Simple Hooks For the Audience: Character Contradictions
Hooking the audience is the most important thing any story can do. Your story can be wildly unconventional in every way, as long as it keeps the audience’s attention from start to finish. But sometimes, it can feel like doing something dazzlingly bold and original is the only way to capture an audience.
The recent Netflix Original Series BODYGUARD is a show that’s garnered a lot of attention recently. It’s not reinventing the wheel, but it serves up a classic, meat and potatoes narrative with rock solid story and character fundamentals.
The main character, David Budd, is excellent at his job, but terrible at his private life. That’s the essential character hook for the protagonist. It’s there from start to finish in the pilot. The show opens with a tense sequence where David abandons his kids to be watched by a stranger (terrible at his private life) so he can courageously stop a suicide bombing (great at his job).
Having made it through this life-or-death sequence, where one wrong move would easily have resulted in his death, David goes to see his estranged wife (the two are separated, but not divorced).
In the previous sequence, David shows an uncanny ability to know exactly what to do. He knows just the right words to say to calm the suicide bomber, talk down the trigger-happy responding cops, and so on. He navigates the dangerous situation flawlessly.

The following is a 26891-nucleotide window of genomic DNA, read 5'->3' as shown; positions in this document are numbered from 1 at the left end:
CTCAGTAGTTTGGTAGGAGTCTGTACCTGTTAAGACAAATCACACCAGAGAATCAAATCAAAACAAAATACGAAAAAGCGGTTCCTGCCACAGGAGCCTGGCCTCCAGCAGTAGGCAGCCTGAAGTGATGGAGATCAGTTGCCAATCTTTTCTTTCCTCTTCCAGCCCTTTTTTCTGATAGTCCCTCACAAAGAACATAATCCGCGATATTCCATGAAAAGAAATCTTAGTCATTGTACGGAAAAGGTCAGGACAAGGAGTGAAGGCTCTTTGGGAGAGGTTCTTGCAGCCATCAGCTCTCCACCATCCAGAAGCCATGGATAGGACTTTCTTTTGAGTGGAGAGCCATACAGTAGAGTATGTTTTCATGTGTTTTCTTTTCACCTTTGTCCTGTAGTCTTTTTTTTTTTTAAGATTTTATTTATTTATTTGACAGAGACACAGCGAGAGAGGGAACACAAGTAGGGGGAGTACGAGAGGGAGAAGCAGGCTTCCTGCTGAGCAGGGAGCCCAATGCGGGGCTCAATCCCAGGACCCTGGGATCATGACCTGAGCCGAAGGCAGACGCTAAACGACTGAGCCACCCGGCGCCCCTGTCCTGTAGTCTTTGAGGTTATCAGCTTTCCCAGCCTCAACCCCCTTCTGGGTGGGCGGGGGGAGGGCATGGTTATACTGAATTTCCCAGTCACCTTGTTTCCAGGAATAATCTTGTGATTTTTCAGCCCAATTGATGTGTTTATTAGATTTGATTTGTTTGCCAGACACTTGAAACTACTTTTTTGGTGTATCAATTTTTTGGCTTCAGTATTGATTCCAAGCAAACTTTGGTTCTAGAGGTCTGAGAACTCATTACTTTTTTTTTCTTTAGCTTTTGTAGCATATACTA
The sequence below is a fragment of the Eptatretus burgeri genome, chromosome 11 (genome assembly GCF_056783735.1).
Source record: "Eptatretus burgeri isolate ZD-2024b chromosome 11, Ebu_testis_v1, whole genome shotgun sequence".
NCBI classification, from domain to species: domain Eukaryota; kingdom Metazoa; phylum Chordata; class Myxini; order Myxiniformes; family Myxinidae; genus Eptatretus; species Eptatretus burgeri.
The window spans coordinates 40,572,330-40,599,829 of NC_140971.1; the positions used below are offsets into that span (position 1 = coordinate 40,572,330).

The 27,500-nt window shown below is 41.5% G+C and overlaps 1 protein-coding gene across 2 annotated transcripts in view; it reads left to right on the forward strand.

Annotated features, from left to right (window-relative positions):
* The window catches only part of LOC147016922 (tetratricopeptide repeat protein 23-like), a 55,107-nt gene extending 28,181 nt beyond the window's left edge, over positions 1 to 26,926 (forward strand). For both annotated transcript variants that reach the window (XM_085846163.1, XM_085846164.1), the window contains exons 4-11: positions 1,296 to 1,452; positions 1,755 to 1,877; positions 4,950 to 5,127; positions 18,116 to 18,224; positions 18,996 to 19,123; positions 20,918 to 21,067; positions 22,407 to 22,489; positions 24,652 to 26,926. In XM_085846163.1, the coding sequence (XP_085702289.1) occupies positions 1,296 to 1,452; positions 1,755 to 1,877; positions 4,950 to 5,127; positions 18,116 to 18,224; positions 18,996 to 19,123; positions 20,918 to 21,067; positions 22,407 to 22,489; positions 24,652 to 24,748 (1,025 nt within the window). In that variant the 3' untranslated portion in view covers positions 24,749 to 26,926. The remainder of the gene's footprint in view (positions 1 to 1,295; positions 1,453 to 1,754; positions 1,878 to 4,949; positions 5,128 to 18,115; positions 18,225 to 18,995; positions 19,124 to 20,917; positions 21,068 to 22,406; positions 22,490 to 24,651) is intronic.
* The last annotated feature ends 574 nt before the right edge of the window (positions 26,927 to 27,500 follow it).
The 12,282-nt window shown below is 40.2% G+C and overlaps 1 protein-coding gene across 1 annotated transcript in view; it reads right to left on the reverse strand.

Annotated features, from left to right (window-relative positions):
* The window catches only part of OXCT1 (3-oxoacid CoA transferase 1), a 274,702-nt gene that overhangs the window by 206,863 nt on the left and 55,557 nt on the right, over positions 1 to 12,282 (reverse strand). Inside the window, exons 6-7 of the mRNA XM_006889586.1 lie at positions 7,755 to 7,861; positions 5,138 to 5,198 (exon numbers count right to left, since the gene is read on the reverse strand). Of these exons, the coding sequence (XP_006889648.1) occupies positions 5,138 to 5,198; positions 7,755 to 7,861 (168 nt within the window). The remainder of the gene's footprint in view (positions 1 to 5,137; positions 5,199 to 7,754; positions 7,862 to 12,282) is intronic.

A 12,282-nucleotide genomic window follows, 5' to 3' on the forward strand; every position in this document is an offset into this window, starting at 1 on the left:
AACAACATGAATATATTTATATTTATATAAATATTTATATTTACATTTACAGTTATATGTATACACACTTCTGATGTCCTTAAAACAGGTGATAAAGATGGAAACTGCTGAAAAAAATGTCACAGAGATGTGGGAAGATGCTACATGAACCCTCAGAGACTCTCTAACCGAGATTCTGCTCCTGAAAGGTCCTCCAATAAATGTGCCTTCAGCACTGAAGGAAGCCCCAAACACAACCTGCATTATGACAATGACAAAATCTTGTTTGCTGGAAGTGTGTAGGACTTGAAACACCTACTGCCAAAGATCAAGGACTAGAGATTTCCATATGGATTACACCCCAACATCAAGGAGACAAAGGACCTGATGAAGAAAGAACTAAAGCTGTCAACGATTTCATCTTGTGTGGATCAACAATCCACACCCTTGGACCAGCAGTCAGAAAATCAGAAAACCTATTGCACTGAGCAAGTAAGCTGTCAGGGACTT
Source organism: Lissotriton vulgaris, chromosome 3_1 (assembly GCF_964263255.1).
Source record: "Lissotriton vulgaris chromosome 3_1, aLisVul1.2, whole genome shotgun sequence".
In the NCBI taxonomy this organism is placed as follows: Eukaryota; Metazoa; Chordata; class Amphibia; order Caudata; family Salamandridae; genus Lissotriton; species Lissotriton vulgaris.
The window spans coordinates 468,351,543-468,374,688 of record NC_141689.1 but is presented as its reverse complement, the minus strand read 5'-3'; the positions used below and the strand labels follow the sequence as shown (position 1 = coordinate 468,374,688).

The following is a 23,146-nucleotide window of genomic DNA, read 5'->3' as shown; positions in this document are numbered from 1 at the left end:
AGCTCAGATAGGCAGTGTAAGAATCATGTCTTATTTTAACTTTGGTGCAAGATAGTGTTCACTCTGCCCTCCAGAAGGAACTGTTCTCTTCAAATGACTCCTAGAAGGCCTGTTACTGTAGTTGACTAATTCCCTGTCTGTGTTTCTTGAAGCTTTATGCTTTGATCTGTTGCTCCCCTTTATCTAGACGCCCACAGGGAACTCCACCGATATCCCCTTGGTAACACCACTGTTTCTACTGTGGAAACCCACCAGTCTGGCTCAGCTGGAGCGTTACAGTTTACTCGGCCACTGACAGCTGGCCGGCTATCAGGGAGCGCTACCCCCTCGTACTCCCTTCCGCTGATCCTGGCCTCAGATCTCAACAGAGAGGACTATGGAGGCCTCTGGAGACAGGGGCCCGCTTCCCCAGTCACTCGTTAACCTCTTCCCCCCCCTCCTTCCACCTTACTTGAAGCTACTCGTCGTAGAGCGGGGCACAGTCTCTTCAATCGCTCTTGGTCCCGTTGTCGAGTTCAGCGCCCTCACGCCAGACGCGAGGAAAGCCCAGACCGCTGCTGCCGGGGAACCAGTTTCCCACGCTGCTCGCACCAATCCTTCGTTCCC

But in visiting his estranged wife, David misreads her signals and goes for a kiss. She recoils, he realizes his mistake, and their encounter ends horribly. David gets assigned to be a bodyguard to the Home Secretary, does an excellent job, and then drunk dials his estranged wife late at night.
David’s fundamental contradiction fuels the show. It makes him a realistic human being with flaws. It makes his courage and intelligence at his job a redeeming facet of his persona. And it sets up the bigger narrative plays the show has coming in subsequent episodes (no spoilers here, but suffice to say David makes some bad personal decisions).
It’s such a simple device, and it works so consistently well. Challenge your protagonist with a contradiction that’s fundamental to who he or she is and you may find a hook that’s surprisingly straightforward to implement.
What characters do you think effectively hook the audience and how?